California "Non-Toxic" Nail Polish Study Found Toxins

WRITTEN BY: Elizabeth On 09/26/2016 • Nails

California "Non-Toxic" Nail Polish Study Found Toxins

Little ones who dream of growing up and becoming professional cosmetologists, nail techs, or any other profession that helps women be as beautiful as they can be do not usually consider their dream a dangerous one, and it should not be. A recent report released by the Department of Toxic Substances Control (DTSC) about tests done in California nail salons brings up concerns however. In most positions that deal with beauty products day in and day out, there is significant exposure to potentially harmful chemicals. This is not a real issue usually as beauty schools train their students to deal with these safely. The problem comes, when as the report notes, products are mislabeled or lack detailed labeling on how dangerous some of the chemicals can be. We have an in depth report that is up to date on "The Dirty Dozen in Cosmetics" as well as 200+ other Toxic Cosmetic ingredients you should learn about.

Submitted by Elizabeth on 09/26/2016 - 13:10
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The DTSC randomly selects brands of nail polish to test for toxins that are labeled as not containing them. Recently, they discovered that several brands that claimed to not contain any toxins at all actually did contain certain ones in varying amounts. While consumers are exposed, and there is the potential for harm, the real harm lies with those who are exposed all day every day, the workers.

What does this mean for those who work in the nail field and for those who are training to do so? Basically, enjoy your job, but always remain aware of the dangers just like in any other job. And be proactive. Do not believe everything label you read. It has already been proven that they cannot be trusted. Be your own advocate and do not rely on others to do it for you.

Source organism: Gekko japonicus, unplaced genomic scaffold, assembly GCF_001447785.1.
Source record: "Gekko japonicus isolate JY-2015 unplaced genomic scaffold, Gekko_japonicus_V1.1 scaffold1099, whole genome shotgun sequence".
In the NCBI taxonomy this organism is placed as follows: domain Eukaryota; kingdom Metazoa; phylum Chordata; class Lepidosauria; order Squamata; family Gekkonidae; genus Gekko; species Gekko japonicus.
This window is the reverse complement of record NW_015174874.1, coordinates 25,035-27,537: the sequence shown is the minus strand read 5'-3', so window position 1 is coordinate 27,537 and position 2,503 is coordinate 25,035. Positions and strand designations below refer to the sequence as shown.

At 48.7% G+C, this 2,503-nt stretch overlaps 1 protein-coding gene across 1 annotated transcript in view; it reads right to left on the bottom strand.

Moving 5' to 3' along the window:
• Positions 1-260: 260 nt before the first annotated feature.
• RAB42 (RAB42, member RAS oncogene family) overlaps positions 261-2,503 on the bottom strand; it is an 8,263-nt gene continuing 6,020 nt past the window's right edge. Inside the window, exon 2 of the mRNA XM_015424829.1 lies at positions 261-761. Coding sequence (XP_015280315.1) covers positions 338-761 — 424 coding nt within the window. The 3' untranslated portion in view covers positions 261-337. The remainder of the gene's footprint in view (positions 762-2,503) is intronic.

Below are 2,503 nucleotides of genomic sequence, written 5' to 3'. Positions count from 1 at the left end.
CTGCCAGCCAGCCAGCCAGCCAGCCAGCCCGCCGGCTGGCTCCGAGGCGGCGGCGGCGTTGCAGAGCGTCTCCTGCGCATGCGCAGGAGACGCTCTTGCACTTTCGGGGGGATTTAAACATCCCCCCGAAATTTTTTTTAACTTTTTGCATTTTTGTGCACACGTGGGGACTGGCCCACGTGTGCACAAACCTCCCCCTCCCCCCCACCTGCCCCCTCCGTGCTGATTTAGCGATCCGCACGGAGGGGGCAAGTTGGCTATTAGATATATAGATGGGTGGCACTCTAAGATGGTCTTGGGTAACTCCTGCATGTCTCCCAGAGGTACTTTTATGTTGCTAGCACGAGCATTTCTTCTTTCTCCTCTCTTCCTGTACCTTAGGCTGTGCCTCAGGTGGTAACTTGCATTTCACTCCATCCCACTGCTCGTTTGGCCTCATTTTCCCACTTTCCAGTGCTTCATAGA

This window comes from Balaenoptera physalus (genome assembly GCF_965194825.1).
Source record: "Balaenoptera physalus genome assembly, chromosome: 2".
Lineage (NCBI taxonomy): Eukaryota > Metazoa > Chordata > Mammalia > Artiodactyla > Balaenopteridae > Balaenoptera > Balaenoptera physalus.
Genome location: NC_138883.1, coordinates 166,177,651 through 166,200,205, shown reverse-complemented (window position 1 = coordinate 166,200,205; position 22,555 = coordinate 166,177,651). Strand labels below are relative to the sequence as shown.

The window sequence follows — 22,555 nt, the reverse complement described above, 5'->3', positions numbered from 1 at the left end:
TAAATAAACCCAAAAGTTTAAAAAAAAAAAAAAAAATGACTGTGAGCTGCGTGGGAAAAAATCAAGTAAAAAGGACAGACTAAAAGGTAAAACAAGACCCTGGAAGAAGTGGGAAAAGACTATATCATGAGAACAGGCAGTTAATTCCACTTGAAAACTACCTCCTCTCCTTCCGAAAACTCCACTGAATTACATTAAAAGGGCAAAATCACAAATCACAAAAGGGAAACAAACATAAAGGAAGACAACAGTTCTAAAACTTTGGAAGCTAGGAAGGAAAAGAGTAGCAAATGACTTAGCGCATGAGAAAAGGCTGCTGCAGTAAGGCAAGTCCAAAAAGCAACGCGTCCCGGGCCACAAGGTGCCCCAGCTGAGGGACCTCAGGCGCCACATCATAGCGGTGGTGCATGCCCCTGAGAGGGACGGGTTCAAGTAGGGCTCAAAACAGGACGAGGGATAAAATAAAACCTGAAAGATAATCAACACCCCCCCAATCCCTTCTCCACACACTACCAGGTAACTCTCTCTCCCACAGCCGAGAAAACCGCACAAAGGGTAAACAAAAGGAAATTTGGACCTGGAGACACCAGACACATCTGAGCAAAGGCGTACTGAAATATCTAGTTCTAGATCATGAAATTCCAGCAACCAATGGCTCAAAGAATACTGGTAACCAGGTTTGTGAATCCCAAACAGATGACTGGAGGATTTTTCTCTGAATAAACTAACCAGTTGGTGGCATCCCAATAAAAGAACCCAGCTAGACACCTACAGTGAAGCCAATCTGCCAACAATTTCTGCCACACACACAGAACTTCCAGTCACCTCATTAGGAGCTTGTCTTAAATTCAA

What do safety precautions in nail salons and nail technician schools look like? Well, choose to work in salons that are well ventilated, and if you own a salon, make sure it is well ventilated for the sake of those who work there. Wear the most protective mask available regardless of what the product label says, and take frequent breaks. Also, keep up with reports that are released so that you can know which brands have been found to contain chemicals that they claim not to.

No one else is going to do it for you. Do the best you can with the information you have and take your well-being into your own hands. If you begin to feel ill from chemical exposure, go out and breathe some fresh air during your next break. Keep masks handy, and do not allow yourself to be exposed any more than necessary. Most importantly, as this study shows, don't always trust the labels and do your research.

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